Driving through the wide valley between the Gjerë and Drino mountains you immediately understand the strategic significance of the city of Gjirokastër (or Gjirokastra) in the old days. The fort dominating the old Unesco World Heritage listed center has commanding views of the valley below.
Gjirokastër, The Stone City
Gjirokastër is a small laid-back city of 25.000 inhabitants in southern Albania. The main characteristic are its cobblestone streets that lead to the small bazaar and the intensive use of and stone in building the houses, which from a distance all look like small fortresses. Because of this Gjirokastër is also called ‘The Stone City’.
Renovation works, for better or worse
Some beautiful pics of the old bazaar had drawn us to Gjirokastër, but to our dismay most of it was up in scaffolding and tarpaulin. From what we could see they’re renovating the authentic charm out of the bazaar. We sincerely hope this is not the case. The chunky limestone road leading up to the bazaar has recently already been covered by a new layer of black asphalt, making access easier but has diminished some of the couleur locale.
Walking around town – which required some going up and down – we could see enough nice Albanian-Ottoman architecture to still get a feel of the old city though. Besides some beautifully renovated houses we also saw many homes that could use some improvement, but this also added to the old-town charm of the place.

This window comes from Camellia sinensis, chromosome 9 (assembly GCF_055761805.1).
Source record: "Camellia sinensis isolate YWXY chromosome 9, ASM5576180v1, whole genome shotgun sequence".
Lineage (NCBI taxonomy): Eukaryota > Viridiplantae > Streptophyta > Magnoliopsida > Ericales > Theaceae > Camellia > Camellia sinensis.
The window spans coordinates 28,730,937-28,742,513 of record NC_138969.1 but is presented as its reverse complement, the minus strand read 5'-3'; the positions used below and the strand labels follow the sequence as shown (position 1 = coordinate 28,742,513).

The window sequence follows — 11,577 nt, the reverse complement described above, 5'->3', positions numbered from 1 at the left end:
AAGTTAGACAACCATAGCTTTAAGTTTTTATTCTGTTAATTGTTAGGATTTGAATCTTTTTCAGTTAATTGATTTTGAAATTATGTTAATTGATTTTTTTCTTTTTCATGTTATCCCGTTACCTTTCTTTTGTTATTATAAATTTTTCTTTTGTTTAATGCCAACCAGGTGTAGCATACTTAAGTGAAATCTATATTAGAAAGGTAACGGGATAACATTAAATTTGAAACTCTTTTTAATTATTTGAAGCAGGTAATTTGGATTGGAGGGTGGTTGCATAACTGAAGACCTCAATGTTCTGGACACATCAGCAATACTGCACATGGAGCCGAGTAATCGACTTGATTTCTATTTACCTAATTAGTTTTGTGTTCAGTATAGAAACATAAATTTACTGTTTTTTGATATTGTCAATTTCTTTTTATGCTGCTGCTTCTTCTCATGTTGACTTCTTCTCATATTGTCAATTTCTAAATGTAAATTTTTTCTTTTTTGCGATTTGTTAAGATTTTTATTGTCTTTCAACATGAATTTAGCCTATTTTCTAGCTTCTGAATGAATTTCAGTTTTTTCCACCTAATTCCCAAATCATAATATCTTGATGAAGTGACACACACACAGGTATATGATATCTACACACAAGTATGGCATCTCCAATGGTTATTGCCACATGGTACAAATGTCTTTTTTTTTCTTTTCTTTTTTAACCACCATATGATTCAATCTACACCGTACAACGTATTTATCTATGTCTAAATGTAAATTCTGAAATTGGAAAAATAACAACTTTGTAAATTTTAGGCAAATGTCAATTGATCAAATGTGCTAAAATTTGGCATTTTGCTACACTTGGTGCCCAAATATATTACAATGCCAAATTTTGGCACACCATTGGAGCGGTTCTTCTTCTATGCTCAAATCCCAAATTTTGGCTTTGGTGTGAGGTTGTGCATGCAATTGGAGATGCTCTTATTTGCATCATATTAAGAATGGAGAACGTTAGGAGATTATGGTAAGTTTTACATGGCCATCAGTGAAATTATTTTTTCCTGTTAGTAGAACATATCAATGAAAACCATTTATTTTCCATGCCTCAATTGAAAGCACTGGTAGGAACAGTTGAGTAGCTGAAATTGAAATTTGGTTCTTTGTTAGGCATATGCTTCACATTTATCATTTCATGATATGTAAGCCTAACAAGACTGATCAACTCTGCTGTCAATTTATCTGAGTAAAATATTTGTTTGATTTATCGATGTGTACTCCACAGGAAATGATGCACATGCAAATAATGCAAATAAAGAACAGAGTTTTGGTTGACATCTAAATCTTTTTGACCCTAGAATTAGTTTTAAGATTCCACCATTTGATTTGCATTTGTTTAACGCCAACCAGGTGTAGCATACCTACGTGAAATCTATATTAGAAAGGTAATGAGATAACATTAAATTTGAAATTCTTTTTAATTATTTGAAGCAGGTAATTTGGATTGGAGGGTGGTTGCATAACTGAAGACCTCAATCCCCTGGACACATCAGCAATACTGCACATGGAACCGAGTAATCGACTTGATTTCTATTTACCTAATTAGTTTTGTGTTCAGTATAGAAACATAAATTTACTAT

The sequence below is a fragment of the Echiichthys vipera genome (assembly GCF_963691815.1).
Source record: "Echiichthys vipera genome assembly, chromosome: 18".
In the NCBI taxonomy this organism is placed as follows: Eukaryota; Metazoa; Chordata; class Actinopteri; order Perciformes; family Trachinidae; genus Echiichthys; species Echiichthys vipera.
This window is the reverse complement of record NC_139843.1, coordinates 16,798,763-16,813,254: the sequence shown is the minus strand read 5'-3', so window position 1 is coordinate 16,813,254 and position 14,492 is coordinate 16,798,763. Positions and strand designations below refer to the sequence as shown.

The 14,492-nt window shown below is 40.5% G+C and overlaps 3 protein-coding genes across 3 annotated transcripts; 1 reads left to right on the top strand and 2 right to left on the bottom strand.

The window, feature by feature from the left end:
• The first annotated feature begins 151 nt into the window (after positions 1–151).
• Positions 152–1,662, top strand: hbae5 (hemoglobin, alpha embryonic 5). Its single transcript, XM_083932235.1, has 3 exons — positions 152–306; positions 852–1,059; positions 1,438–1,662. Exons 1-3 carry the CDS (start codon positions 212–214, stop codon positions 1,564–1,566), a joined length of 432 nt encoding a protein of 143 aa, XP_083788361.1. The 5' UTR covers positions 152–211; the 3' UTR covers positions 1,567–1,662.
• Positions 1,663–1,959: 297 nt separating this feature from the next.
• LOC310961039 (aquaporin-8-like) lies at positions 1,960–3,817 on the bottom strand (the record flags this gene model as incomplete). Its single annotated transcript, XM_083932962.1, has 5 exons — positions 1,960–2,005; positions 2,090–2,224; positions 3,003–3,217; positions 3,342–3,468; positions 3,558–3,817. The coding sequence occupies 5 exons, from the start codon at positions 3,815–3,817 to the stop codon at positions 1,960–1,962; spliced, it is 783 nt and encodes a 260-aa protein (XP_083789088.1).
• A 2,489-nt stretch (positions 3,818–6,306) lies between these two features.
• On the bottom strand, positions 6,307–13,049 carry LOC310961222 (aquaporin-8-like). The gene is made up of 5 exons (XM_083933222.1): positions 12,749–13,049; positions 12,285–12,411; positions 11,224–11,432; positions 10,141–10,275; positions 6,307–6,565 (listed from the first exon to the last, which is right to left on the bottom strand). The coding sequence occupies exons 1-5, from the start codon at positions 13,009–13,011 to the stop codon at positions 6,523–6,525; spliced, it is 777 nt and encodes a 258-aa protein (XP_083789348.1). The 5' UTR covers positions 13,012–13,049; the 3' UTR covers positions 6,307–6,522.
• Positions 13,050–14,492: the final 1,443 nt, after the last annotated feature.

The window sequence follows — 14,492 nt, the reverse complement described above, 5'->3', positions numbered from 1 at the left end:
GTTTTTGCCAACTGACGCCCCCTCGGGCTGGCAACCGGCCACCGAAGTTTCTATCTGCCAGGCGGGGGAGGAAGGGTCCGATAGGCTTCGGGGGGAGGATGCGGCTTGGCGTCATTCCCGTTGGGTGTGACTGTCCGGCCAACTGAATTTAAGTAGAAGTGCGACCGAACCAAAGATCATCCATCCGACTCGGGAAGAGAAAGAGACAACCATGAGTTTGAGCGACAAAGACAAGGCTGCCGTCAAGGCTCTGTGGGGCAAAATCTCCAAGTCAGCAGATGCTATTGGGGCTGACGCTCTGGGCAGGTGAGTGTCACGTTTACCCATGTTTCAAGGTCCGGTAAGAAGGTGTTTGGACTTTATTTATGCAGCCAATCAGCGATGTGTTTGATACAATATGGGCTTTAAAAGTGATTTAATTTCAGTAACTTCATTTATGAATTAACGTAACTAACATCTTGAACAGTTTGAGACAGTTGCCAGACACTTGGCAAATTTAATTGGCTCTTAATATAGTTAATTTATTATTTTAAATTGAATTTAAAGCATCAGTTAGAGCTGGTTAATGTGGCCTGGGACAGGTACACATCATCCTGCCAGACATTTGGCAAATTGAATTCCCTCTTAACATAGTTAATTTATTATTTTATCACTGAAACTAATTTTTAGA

The origin of Gjirokastër can be traced back to the fourth century when the building of Gjirokastër’s hilltop castle started. The castle entrance can be reached from the old town by climbing some steep but not too demanding stairs.
The castle is the biggest in Albania, its most striking feature being the clock tower at the most eastern tip of the castle walls. Totally strange is the collection of WWII canons lining the dimly lit corridor of the castle as well as a captured United States Air Force plane. It also has three museums that didn’t seem very interesting to us, so we refrained from visiting those.
The city was conquered by the Ottomans in 1417 and reached its greatest bloom in the early 1800’s when monumental assembly houses were built. Two twin tower houses in the old town can be visited. They are still owned by descendants of the Zekate and Skenduli families and are perfect examples of a combination of Albanian and Ottoman architecture.
We first visited the recently renovated Skenduli house close to our guesthouse. This was a good thing since we were guided through the house that dates back to 1700 by the ticket lady telling us all about the purpose of the different rooms and spaces. The most beautiful room was the one for receiving guests and for weddings, but photography was prohibited here.
The Zekate house (1811) is built high up in the old city and as a result boasts impressive views of old and new Gjirokastër. The three floor building had a bit of a different floorplan compared to the Skenduli house, but also had the same characteristic room for receiving guests. Luckily here photography was allowed in this beautiful room.
Very few visitors
We thought that Gjirokastër was already well established on the Albanian tourist trail – if such a thing exists – but to our surprise we saw very few other tourists in the city. At both the Zekate and Skenduli houses we were told that they received maybe 30-40 visitors per day, in high season. At the fortress we found ourselves wandering around with no-one else around at the end of our visit. Amazing.
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